Photo Gary Foy for TBL

That was about as far as any Zep influence went as the piece picked up pace. John actually had technical problems with the violin pedal effect (’’It ran out of juice!’’ he told me afterwards), but calmly brushed such problems aside and returned to the bass. At one point he held the bass up to his ear in that classic Jet Harris 1960s bass guitar pose.

Eventually the piece drifted towards a climax as the intensity between the two musicians increased –both of them vying for harmonic structural control. Then it was over – John and Helge took their bows to a rapturous reception.

Photos Richard Grubb for TBL

Afterwards, John chatted to various fans happy to answer a few tech questions that came his way. I had a quick chat with his wife Mo and daughter. With the rain thundering down outside and two trains to connect with, it was time to go.

We left the bassist in the best band of all time to carefully unplug and pack away his gear. ‘’Thank you so much for coming along to this night of noisy music’’ he said to us as we made our fond farewells.

Thank YOU Mr Jones for another captivating evening. Yes it was all very avant- garde but in the hands of John Paul Jones and Helge Sten, it all seem to make perfect sense.

Photo Dave Lewis for TBL

Many thanks to Adrian Molloy and hi to Tony Crowley, Michael and his lady, Kirk Peterson, Richard G, Will and Raff from Boot Led Zep.


Seattle Kingdome 40 years gone…

it was 40 years ago on Monday that Led Zeppelin performed at the Seattle Kingdome to some 65,000 fans.
The whole show was videotaped for the venue’s close circuit TV screens and was retained in their archive. I was privileged to be shown this footage in the Swan Song office in August 1981. It remains a fantastic visual remnant of their final US tour when they really were as big as any band could get…. see the clip below of Over the Hills And Far Away….simply sensational…





Rufus Stone Limited Editions July Sale:

Just a reminder that there’s another opportunity to invest in this book at a bargain price…

LED ZEPPELIN – FIVE GLORIOUS NIGHTS £95 (reduced from £120)

Dave Lewis’s epic chronicle of the bands legendary shows at Earls Court.

A must for any Led Zeppelin fan




DL Diary Blog Update:

Friday treats at the Vinyl Barn – there was much needed inspiration required and delivered as ever by Darren Harte last Friday with a very fine Bobbie Gentry album,The Beatles 1967 -1970 on blue vinyl and the Tom Petty and The Heartbreakers Playback CD box set –a right result!

More Friday treats at the Vinyl Barn – last Friday there was also a guest appearance by the visiting Gary Foy – he arrived just in time to see me acquire this Led Zep Remasters box set which includes the special limited memorabilia pack I devised with Colin Stonebridge when we sold the box set at the Our Price shop in 1990. This took the form of a track by track commentary plus various repo ads and reviews. – a piece of my retail history is back in the collection –thanks to local Vinyl Barn customer Martin.It was great to catch up with Gary who was on top form.

Elsewhere here a busy week with lots going on.

The offending tooth that was causing my tooth infection was duly extracted at the dentist yesterday morning – and the show went on in the afternoon with work on the in progress TBL 43 with Mick Lowe at StudioMix. My mouth is still sore as can be seen by this rather halfhearted smile…I’m hoping it will settle down in the next few days…

Dave Lewis  – July 19, 2017

Until next time –  have a great  weekend…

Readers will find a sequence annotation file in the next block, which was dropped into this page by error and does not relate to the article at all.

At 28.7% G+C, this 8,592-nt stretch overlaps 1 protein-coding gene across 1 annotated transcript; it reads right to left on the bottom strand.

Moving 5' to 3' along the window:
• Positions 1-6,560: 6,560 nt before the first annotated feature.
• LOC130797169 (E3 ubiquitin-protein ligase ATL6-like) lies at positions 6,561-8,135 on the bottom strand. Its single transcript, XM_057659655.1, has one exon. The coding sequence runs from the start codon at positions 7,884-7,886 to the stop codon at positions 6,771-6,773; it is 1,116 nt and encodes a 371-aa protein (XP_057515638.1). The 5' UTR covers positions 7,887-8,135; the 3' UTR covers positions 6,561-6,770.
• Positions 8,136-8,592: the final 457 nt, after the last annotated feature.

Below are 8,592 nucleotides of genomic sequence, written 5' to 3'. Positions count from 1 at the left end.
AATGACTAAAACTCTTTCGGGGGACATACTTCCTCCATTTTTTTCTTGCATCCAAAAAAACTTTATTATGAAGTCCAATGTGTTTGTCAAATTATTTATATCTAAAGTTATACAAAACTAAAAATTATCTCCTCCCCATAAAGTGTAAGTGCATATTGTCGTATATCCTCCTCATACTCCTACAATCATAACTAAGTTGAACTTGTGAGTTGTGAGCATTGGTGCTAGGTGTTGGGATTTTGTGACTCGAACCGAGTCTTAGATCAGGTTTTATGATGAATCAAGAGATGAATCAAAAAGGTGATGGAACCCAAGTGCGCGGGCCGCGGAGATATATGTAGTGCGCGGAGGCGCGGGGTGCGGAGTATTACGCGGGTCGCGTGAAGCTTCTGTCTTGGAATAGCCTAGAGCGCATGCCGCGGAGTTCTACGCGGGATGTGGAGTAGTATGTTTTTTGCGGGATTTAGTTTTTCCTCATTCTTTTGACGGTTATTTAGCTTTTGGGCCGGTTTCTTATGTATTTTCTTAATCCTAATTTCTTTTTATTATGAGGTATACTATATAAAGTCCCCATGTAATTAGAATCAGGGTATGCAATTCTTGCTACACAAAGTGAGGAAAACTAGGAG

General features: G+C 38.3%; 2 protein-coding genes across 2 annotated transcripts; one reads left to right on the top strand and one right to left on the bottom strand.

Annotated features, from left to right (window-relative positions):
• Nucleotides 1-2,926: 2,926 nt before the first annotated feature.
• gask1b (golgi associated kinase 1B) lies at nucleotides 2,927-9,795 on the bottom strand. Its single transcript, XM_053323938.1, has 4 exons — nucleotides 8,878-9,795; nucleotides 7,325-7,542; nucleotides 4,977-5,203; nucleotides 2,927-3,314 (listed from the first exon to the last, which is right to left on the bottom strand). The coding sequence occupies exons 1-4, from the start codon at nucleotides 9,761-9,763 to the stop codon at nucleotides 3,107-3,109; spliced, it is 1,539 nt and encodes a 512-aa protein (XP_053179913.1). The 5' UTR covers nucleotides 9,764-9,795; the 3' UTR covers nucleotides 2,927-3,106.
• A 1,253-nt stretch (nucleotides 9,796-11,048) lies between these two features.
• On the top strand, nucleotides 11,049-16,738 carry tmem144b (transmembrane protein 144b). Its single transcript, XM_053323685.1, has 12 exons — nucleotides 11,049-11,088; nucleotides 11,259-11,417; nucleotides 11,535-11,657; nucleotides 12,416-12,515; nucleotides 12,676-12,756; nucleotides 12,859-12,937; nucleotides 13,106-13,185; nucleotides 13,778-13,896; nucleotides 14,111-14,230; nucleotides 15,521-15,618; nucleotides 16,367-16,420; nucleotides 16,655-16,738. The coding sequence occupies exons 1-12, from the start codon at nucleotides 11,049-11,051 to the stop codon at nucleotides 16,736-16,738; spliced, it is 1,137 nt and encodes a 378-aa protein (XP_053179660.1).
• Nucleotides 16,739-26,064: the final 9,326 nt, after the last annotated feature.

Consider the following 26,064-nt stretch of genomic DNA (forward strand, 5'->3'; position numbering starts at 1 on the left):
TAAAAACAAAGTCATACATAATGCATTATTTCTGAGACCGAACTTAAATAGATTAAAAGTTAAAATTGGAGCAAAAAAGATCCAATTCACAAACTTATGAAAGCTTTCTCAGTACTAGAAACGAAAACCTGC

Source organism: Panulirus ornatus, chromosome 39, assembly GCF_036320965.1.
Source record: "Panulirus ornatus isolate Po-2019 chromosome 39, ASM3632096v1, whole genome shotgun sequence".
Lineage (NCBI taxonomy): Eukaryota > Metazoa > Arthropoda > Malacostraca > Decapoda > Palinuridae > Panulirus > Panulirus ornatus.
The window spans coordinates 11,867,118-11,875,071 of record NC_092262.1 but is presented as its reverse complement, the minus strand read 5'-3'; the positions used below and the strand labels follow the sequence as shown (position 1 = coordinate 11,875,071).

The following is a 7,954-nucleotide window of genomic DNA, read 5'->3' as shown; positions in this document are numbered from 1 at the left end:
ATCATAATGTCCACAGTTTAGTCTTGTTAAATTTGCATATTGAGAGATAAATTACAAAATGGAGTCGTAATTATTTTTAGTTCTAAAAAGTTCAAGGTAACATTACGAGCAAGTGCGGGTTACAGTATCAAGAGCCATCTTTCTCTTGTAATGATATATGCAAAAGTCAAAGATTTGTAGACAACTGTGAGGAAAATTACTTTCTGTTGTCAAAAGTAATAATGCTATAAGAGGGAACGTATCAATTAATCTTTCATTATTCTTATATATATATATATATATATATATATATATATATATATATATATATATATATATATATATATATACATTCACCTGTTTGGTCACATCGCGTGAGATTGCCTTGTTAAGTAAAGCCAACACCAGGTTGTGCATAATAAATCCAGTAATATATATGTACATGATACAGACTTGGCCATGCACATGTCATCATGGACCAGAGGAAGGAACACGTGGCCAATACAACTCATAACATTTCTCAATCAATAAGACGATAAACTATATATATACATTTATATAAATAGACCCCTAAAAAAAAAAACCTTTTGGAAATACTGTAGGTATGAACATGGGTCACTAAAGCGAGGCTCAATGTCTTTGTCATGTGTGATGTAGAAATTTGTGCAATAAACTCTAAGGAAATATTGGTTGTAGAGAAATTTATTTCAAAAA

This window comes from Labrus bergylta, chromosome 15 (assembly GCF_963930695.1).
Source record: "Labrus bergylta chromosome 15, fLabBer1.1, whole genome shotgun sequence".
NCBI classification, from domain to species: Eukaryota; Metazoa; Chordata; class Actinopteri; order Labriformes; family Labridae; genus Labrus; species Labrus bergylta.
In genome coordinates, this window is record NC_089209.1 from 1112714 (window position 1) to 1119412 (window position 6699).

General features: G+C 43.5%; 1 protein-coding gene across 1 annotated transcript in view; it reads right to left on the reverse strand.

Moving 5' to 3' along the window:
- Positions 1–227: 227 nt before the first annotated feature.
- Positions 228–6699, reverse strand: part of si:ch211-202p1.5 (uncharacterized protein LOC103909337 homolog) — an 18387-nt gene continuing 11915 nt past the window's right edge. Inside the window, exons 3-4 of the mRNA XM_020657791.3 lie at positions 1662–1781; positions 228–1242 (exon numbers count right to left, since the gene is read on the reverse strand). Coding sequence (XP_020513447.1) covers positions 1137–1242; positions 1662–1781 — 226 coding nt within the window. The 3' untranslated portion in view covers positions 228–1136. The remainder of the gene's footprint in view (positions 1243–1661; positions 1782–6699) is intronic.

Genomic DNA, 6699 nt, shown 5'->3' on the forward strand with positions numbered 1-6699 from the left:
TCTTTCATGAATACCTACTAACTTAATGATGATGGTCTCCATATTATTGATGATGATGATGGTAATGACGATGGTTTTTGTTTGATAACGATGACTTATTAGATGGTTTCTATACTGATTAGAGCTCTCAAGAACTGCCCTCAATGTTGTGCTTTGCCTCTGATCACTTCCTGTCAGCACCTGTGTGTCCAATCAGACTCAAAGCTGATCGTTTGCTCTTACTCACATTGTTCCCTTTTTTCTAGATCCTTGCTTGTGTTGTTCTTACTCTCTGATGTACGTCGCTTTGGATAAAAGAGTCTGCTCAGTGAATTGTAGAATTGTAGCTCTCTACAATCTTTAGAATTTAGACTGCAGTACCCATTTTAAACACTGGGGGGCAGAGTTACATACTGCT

TBL Website updates compiled by Dave Lewis

with thanks to Gary Foy and James Cook

Follow TBL/DL on Facebook:

The TBL/DL Facebook page has regular updates and photos – be sure to check it out.

And follow TBL/DL on Twitter

YouTube clip:

Led Zeppelin Seattle Kingdome July 17, 1977:



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  • Ed-Washington DC said:

    Am I to understand that Mason Ruffner himself is auctioning off Jimmy Page’s 1962 Danelectro? What a fabulous instrument Dano’s can be. The Danelectro bass graced many recordings of that period because of its distinctive sound and comfortable lightweight construction.

    Mason Ruffner, as you may recall, was the guitarist in the house band at the Old Absinthe House in New Orleans back in the days when Jimmy Page frequented the establishment while staying in the Quarter. He was so impressed with its old world saloon ambience that legend has it that it inspired the album cover of “In through the Out Door”, and which Aubrey Powell was tasked with replicating.

    Mr. Ruffner’s “Gypsy Blood” record from that general era is worth finding and enjoying. Its easy to understand why Pagey took such a shine to both Mr. Ruffner’s playing and to the nineteenth century charms of the Old Absinthe House.

  • Dave Lewis (author) said:

    I will check to see if I have any!

  • Gerd Zaunig said:

    Hi Dave,

    from where I can purchase the white ‘Five Glorious Nights’ T-shirt that you are wearing on the image above? I already have the same shirt but black and would like to own a white one, too!

    Another question regarding ‘Five Glorious Nights’…I remember got an email long time ago from Rufus about plans to sell the final 100 copies of the book as a kind of ‘photographers edition’ with extra limited prints or something like that. What happened to that edition?

  • Nils Westerholt said:

    … and Robert Plant performed Night Flight on his solo Tour back in 2001 (really a killer version!)

  • Dave Lewis (author) said:

    it’s likely 1973 and no Zep never did do a live Night Flight – Page and Plant did so a few times in 1998

  • Graham Rodger said:

    There’s a long audio recording on YouTube featuring Zep rehearsing The Rover, The Wanton Song and a great version of Nite Flight, plus tons of rockabilly and Elvis material. The title claims it’s a VERY RARE SOUNDCHECK from 1973, but surely it would have to be from 1975…? What do we know about this, and did Zep ever perform Nite Flight live in concert…?